Written By Christopher B. Dolan and Nancy A. Villatoro
This week’s question comes from Anonymous who asks: As gas prices continue to soar, I am thinking of getting an e-bike to get around and commute to work. I have noticed more cyclists on the roads, many of them riding e-bikes. Some of them seem to be going faster than their pedaling indicates and as they overtake other cyclists. Some riders don’t even seem to be pedaling, yet they are moving faster than other cyclists around them. I am still on the fence on getting an e-bike since I do not know which bike to get. Do you think bicycle accidents will increase as more e-bikes join the traditional pedal bikes?
Thanks for your question. In the United States, AAA reported that the average national price for a gallon of regular gasoline hit $4.33, in March of 2022, which is the highest national average ever, not accounting for inflation. Similarly, in California, the highest recorded gasoline price for a gallon of regular unleaded hit $5.91 on March 29, 2022. By the time you read this, it is likely that prices will be higher. With gas prices rising, people across the state and country are turning to alternative wallet-friendly ways to get around town through carpooling, public transportation, electric vehicles, or more popular today and electric bicycles.
Electric bicycles, or e-bikes, are selling faster than expected for the first quarter of the year, above the already high expectations set by the pandemic boom. While many factors may be affecting the boom, such as eased pandemic restricts and workers returning to the office, many merchants point to fuel prices as a contributing factor.
In California, an e-bike is a conventional bicycle with operable pedals and an electric motor that does not exceed 750 watts. It must also not exceed 28 mph on leveled ground. The e-bike motor must cease to function when brakes are applied. The e-bike law prohibits users from modifying electric bicycles to change the speed limit. The law defines electric bikes into three-tier classifications: Class 1, 2, and 3.
Slow-Speed Rechargeable Bicycles Are Comparable to Regular Bikes – Class 1 and 2 e-bikes (with maximum supported speeds of 20 miles per hour) are typically allowed any place regular bicycles are permitted unless there is a posted sign that specifically bans e-bikes. The difference between Class 1 and Class 2 is that Class 2 e-bikes come with a motor controlled by a throttle, which allows the e-bike to be powered without pedaling.
The Exception of High-Speed Vehicles – Class 3 bicycles have top supported speeds of 28 miles per hour. They cannot be utilized on bike paths or trails unless it is permissible by local municipalities. (California Vehicle Code §21207.5.) These types of e-bikes could be used on bike lanes and/or detached bikeways next to a road unless otherwise regulated by local municipalities. Additionally, these also require the use of helmets and cannot be used by riders under the age of 16.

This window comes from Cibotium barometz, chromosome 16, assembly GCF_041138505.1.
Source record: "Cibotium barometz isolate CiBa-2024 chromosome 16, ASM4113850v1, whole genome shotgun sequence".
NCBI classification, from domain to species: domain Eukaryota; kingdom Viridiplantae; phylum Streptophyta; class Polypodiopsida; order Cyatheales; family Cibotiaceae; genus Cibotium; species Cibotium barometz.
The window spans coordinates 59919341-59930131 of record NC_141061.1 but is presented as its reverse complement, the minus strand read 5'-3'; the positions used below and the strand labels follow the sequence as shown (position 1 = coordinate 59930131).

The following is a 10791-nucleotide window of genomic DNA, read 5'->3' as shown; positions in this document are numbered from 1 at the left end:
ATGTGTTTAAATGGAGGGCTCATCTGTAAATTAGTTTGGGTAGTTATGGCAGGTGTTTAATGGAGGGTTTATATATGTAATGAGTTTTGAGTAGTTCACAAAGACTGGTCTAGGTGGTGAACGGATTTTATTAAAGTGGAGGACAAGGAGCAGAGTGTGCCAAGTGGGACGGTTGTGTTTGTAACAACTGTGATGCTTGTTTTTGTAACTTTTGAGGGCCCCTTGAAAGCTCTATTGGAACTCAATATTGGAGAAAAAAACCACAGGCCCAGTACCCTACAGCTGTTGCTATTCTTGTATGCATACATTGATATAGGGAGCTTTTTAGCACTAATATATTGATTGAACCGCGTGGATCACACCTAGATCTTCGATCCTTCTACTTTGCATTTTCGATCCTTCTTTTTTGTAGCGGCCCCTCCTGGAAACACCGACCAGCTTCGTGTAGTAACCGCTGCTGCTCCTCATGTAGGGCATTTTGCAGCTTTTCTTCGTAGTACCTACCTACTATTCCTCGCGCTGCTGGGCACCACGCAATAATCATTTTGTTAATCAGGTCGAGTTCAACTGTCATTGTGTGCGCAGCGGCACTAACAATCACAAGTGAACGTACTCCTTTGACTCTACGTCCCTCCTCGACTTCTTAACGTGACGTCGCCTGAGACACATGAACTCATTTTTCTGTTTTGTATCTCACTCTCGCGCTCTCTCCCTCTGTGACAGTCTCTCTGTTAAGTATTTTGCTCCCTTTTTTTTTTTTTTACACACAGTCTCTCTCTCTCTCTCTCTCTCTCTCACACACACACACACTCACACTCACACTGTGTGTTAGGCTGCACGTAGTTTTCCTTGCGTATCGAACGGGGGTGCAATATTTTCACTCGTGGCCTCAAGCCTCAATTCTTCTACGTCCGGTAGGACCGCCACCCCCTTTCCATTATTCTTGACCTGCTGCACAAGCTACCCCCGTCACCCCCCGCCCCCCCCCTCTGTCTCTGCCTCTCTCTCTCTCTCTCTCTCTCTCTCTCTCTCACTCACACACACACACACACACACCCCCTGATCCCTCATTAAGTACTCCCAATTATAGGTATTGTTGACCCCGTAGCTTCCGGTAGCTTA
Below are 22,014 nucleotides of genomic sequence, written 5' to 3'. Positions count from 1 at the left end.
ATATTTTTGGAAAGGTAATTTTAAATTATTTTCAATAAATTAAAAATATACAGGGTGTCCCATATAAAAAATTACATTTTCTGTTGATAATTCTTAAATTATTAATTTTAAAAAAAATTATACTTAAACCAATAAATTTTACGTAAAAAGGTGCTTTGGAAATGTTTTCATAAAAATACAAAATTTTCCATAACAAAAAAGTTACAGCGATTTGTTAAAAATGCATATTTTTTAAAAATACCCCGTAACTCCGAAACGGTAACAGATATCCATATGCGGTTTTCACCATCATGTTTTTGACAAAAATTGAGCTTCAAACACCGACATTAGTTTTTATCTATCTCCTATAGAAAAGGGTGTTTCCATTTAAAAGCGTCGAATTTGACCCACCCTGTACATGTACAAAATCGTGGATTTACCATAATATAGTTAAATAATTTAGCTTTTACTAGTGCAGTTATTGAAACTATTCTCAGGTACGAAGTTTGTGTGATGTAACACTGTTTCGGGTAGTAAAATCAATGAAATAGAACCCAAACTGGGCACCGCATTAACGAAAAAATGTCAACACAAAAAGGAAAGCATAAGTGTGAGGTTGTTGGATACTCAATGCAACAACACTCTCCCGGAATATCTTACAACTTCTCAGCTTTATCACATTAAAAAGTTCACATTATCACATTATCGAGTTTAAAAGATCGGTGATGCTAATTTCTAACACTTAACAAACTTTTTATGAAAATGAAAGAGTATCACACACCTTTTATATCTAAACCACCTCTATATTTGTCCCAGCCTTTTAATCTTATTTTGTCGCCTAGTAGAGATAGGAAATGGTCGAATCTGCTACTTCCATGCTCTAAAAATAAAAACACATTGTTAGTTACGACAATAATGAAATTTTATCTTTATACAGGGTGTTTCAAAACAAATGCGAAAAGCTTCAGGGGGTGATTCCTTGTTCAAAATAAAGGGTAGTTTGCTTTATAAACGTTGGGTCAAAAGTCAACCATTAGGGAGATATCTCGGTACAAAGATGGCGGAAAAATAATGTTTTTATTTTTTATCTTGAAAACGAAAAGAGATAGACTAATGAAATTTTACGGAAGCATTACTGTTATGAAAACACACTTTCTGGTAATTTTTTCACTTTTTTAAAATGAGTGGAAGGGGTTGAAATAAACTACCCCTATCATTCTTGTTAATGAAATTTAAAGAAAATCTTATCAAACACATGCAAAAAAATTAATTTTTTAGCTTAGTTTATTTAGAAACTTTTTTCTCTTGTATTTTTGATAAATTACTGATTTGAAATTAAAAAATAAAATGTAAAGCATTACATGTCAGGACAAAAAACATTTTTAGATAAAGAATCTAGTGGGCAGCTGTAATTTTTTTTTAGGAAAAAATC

Severe injury accidents increase with higher driving speeds and more people on the road. As detailed in our previous article on March 25, 2021, “Have fun and stay safe on an electric bike,” riders can stay safe on the road by obeying all applicable traffic laws designed to keep those on the road safe. Riders should maintain a safe speed, which means not always reaching the maximum speed allowed by the particular e-bike they ride. E-bikers should always be vigilant of their surroundings, including weather conditions, road conditions, pedestrians, vehicles on the road, and other cyclists. E-bikers should err on the side of caution and wear helmets, even though that might not be required. They should consider wearing brightly colored clothing, making them more visible to others on the road. Riders should use a bell when passing other cyclists or pedestrians to ensure that their presence is known.
Riders should familiarize themselves with their e-bikes before jumping onto the road confidently. Users should take their time, perhaps practicing in an empty parking lot before venturing onto a busy road at high speed. Riders should become familiar with the different pedal-assist settings that many e-bikes have. E-bikes can accelerate rapidly, which can be dangerous for riders not used to sudden momentum changes. A lower pedal-assist setting could help users adjust to the e-bike’s increased acceleration. E-bikers should practice braking from high and low speeds, which may also be a new experience for those accustomed to traditional bicycles. And finally, if riders plan to ride where others are present don’t forget to use your helmets and have fun. For more bike safety tips see our Dolan Law Firm bike safety guide tips.